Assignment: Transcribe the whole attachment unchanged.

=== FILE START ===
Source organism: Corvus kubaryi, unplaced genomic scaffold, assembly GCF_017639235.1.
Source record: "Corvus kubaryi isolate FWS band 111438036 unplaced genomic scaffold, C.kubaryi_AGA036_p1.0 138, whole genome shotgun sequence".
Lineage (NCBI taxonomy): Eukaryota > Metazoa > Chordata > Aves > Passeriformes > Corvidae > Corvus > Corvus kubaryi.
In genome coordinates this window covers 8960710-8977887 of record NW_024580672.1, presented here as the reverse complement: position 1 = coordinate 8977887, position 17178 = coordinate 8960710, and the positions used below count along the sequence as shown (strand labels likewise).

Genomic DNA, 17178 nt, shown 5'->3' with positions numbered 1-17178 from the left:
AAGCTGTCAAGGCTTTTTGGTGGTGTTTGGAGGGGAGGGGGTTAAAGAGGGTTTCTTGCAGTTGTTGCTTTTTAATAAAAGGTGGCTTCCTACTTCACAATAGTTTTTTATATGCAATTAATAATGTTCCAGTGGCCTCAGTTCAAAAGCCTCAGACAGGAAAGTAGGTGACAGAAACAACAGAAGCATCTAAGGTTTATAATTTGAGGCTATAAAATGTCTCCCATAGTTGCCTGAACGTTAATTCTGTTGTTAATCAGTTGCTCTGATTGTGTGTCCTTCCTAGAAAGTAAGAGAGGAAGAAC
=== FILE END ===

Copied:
Source organism: Corvus kubaryi, unplaced genomic scaffold, assembly GCF_017639235.1.
Source record: "Corvus kubaryi isolate FWS band 111438036 unplaced genomic scaffold, C.kubaryi_AGA036_p1.0 138, whole genome shotgun sequence".
Lineage (NCBI taxonomy): Eukaryota > Metazoa > Chordata > Aves > Passeriformes > Corvidae > Corvus > Corvus kubaryi.
In genome coordinates this window covers 8960710-8977887 of record NW_024580672.1, presented here as the reverse complement: position 1 = coordinate 8977887, position 17178 = coordinate 8960710, and the positions used below count along the sequence as shown (strand labels likewise).

Genomic DNA, 17178 nt, shown 5'->3' with positions numbered 1-17178 from the left:
AAGCTGTCAAGGCTTTTTGGTGGTGTTTGGAGGGGAGGGGGTTAAAGAGGGTTTCTTGCAGTTGTTGCTTTTTAATAAAAGGTGGCTTCCTACTTCACAATAGTTTTTTATATGCAATTAATAATGTTCCAGTGGCCTCAGTTCAAAAGCCTCAGACAGGAAAGTAGGTGACAGAAACAACAGAAGCATCTAAGGTTTATAATTTGAGGCTATAAAATGTCTCCCATAGTTGCCTGAACGTTAATTCTGTTGTTAATCAGTTGCTCTGATTGTGTGTCCTTCCTAGAAAGTAAGAGAGGAAGAAC